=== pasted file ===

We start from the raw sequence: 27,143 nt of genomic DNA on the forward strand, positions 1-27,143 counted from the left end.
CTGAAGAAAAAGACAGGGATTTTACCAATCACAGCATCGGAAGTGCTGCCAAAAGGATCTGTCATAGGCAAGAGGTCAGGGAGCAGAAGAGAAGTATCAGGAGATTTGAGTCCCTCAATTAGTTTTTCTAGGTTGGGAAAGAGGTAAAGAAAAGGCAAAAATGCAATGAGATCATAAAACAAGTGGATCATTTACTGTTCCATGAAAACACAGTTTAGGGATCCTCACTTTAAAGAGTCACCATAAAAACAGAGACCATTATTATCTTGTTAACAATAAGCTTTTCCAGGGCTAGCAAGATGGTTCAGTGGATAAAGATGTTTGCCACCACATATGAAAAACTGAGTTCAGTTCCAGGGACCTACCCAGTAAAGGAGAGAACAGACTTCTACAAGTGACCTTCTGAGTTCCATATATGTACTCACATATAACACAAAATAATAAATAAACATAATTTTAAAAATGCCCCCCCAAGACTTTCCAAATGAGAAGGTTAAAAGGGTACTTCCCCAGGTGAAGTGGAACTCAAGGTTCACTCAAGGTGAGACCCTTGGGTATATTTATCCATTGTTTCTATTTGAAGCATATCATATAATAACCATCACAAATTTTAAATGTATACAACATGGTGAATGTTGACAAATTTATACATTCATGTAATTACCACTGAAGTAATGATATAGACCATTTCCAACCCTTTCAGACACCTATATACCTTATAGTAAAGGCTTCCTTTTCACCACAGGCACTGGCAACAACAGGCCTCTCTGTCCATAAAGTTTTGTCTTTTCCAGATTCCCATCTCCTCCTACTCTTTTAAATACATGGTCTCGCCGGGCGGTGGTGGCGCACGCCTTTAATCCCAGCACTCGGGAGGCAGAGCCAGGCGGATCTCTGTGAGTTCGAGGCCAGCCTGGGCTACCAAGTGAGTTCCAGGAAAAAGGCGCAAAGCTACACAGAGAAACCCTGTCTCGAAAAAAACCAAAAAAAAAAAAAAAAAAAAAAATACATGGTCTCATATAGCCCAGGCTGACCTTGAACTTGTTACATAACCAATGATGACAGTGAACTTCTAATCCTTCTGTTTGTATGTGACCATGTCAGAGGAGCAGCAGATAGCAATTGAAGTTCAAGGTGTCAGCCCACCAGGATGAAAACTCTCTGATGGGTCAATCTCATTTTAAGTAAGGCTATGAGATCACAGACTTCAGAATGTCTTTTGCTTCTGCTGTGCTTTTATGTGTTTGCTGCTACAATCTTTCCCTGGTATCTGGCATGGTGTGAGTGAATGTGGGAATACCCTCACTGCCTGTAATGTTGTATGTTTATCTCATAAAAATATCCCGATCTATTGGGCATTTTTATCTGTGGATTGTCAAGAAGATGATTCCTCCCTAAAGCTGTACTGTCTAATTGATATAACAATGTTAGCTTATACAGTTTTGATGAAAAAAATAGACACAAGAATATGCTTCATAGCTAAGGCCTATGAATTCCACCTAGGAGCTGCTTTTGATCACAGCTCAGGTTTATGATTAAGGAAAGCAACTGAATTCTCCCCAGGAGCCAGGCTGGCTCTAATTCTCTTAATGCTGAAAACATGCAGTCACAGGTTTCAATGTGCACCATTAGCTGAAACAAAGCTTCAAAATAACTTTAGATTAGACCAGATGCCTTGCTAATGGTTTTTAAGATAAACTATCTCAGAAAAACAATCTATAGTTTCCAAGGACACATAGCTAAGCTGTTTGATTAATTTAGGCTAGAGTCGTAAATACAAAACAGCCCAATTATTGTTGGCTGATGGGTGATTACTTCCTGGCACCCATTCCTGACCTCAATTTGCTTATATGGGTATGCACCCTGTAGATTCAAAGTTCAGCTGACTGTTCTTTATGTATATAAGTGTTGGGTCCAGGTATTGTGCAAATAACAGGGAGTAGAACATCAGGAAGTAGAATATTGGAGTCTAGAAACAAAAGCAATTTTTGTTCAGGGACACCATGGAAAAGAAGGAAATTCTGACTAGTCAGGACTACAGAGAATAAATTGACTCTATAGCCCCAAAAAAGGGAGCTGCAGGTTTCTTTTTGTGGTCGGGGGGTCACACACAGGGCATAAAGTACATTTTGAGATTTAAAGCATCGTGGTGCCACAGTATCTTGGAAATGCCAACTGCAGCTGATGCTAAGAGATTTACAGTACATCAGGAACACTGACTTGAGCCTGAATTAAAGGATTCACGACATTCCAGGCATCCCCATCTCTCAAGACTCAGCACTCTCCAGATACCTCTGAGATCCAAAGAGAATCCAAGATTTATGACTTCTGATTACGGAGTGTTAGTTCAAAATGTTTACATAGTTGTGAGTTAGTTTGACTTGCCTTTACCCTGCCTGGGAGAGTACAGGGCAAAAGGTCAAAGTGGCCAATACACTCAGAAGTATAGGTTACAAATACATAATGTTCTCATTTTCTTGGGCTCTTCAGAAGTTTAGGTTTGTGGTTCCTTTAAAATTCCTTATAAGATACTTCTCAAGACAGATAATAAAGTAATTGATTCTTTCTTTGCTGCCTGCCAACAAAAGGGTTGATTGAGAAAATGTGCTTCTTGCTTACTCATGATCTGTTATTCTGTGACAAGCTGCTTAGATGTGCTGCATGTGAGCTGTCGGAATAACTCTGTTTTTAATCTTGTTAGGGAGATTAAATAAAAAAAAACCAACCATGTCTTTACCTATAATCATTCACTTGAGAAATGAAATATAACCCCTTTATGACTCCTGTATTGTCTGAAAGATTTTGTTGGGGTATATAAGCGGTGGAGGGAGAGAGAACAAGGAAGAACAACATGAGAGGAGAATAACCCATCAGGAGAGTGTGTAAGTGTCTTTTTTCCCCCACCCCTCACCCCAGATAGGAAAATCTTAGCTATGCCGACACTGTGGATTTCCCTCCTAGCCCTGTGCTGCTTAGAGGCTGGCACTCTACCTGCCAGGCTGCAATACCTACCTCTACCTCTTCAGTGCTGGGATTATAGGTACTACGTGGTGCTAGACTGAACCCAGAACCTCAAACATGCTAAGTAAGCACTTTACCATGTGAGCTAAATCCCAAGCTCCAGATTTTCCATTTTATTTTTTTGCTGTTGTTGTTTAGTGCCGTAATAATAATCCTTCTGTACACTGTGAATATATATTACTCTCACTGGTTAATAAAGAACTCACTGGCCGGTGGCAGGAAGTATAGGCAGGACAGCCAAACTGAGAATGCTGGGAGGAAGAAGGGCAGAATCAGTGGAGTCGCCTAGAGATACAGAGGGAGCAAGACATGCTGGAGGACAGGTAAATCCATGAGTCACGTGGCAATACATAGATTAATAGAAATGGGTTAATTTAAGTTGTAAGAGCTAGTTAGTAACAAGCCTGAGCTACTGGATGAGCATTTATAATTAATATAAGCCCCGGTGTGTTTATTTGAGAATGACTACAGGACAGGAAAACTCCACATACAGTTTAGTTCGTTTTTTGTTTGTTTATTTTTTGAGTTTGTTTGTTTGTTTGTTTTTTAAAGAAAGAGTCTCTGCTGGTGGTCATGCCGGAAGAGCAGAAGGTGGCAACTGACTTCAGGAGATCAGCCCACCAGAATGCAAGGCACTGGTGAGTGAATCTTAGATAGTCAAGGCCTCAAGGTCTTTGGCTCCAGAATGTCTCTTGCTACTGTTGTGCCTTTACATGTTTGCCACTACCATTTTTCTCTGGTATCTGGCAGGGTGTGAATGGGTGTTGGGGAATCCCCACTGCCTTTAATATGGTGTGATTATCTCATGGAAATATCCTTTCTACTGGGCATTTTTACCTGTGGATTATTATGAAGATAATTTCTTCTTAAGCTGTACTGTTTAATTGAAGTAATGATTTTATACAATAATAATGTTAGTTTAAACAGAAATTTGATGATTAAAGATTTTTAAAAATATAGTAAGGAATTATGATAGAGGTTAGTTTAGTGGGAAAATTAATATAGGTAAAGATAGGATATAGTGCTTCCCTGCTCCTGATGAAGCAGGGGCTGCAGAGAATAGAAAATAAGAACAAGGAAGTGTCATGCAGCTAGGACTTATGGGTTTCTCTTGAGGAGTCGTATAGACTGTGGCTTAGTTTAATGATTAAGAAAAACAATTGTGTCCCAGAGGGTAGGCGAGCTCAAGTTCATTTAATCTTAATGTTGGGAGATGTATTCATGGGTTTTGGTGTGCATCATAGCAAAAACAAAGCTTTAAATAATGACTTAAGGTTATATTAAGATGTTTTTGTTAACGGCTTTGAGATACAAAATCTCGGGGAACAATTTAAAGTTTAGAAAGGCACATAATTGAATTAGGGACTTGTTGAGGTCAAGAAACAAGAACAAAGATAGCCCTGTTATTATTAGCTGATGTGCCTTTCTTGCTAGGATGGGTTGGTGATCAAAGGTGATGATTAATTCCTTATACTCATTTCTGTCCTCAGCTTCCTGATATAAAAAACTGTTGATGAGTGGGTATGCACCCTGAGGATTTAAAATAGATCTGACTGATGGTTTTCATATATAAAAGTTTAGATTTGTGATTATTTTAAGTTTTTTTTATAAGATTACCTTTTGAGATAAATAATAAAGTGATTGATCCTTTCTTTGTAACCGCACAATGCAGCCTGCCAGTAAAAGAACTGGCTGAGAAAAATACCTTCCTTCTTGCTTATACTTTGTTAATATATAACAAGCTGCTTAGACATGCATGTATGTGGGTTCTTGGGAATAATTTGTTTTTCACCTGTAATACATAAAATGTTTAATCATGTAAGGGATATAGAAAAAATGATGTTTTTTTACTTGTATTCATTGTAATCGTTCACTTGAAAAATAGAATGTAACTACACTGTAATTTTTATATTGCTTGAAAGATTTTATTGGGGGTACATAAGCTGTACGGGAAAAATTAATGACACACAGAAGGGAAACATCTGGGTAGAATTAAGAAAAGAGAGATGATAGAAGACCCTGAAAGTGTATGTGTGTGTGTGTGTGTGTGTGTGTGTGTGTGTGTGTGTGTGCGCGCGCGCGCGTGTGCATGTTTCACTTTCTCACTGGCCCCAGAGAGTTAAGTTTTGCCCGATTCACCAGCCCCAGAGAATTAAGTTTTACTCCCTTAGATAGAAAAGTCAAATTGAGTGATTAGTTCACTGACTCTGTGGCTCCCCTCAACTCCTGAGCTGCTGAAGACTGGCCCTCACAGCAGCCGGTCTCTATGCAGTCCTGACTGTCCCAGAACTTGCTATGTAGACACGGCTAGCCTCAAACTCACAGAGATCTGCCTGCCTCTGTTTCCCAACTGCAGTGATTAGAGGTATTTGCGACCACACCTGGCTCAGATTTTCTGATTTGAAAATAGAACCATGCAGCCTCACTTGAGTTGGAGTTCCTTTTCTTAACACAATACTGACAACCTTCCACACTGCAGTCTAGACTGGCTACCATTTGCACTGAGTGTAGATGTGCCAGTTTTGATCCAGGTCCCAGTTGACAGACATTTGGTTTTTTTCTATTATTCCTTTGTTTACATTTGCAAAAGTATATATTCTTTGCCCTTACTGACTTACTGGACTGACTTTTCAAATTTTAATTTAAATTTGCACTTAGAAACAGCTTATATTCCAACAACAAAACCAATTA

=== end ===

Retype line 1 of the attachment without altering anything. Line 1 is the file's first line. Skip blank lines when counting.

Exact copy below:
We start from the raw sequence: 27,143 nt of genomic DNA on the forward strand, positions 1-27,143 counted from the left end.